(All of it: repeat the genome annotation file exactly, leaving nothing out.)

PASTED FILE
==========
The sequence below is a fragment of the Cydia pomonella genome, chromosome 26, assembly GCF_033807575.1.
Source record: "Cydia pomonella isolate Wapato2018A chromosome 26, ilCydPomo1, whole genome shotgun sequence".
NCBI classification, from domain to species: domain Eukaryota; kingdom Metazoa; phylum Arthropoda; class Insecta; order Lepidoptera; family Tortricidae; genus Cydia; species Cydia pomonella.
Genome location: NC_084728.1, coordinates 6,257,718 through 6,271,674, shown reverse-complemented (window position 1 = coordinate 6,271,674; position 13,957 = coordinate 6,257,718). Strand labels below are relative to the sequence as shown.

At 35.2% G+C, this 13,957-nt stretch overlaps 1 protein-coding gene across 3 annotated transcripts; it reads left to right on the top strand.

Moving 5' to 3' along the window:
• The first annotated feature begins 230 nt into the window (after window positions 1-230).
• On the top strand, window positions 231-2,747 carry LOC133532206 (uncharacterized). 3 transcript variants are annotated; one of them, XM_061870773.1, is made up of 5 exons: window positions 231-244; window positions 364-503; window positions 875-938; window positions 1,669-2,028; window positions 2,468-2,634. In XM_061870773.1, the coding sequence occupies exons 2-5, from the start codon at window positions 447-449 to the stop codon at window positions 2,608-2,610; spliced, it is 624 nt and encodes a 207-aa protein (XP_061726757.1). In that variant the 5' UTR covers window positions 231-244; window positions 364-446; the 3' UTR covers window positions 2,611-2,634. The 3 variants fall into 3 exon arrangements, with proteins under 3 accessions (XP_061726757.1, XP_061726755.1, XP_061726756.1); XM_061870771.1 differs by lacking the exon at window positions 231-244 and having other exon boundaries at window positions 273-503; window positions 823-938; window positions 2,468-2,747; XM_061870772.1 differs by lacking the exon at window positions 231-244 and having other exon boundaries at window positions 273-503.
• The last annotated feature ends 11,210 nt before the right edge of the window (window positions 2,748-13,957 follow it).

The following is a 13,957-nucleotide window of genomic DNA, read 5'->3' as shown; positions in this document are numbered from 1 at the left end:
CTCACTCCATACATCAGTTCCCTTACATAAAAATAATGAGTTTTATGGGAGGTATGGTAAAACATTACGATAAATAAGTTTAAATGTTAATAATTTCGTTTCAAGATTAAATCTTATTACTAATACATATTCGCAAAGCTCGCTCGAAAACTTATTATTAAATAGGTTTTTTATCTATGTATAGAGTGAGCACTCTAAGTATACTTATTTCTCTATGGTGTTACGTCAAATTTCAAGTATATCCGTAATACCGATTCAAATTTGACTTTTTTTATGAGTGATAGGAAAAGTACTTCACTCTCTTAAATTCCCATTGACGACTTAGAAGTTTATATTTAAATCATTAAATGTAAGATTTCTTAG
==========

The sequence below is a fragment of the Cydia pomonella genome, chromosome 26, assembly GCF_033807575.1.
Source record: "Cydia pomonella isolate Wapato2018A chromosome 26, ilCydPomo1, whole genome shotgun sequence".
NCBI classification, from domain to species: domain Eukaryota; kingdom Metazoa; phylum Arthropoda; class Insecta; order Lepidoptera; family Tortricidae; genus Cydia; species Cydia pomonella.
Genome location: NC_084728.1, coordinates 6,257,718 through 6,271,674, shown reverse-complemented (window position 1 = coordinate 6,271,674; position 13,957 = coordinate 6,257,718). Strand labels below are relative to the sequence as shown.

At 35.2% G+C, this 13,957-nt stretch overlaps 1 protein-coding gene across 3 annotated transcripts; it reads left to right on the top strand.

Moving 5' to 3' along the window:
• The first annotated feature begins 230 nt into the window (after window positions 1-230).
• On the top strand, window positions 231-2,747 carry LOC133532206 (uncharacterized). 3 transcript variants are annotated; one of them, XM_061870773.1, is made up of 5 exons: window positions 231-244; window positions 364-503; window positions 875-938; window positions 1,669-2,028; window positions 2,468-2,634. In XM_061870773.1, the coding sequence occupies exons 2-5, from the start codon at window positions 447-449 to the stop codon at window positions 2,608-2,610; spliced, it is 624 nt and encodes a 207-aa protein (XP_061726757.1). In that variant the 5' UTR covers window positions 231-244; window positions 364-446; the 3' UTR covers window positions 2,611-2,634. The 3 variants fall into 3 exon arrangements, with proteins under 3 accessions (XP_061726757.1, XP_061726755.1, XP_061726756.1); XM_061870771.1 differs by lacking the exon at window positions 231-244 and having other exon boundaries at window positions 273-503; window positions 823-938; window positions 2,468-2,747; XM_061870772.1 differs by lacking the exon at window positions 231-244 and having other exon boundaries at window positions 273-503.
• The last annotated feature ends 11,210 nt before the right edge of the window (window positions 2,748-13,957 follow it).

The following is a 13,957-nucleotide window of genomic DNA, read 5'->3' as shown; positions in this document are numbered from 1 at the left end:
CTCACTCCATACATCAGTTCCCTTACATAAAAATAATGAGTTTTATGGGAGGTATGGTAAAACATTACGATAAATAAGTTTAAATGTTAATAATTTCGTTTCAAGATTAAATCTTATTACTAATACATATTCGCAAAGCTCGCTCGAAAACTTATTATTAAATAGGTTTTTTATCTATGTATAGAGTGAGCACTCTAAGTATACTTATTTCTCTATGGTGTTACGTCAAATTTCAAGTATATCCGTAATACCGATTCAAATTTGACTTTTTTTATGAGTGATAGGAAAAGTACTTCACTCTCTTAAATTCCCATTGACGACTTAGAAGTTTATATTTAAATCATTAAATGTAAGATTTCTTAG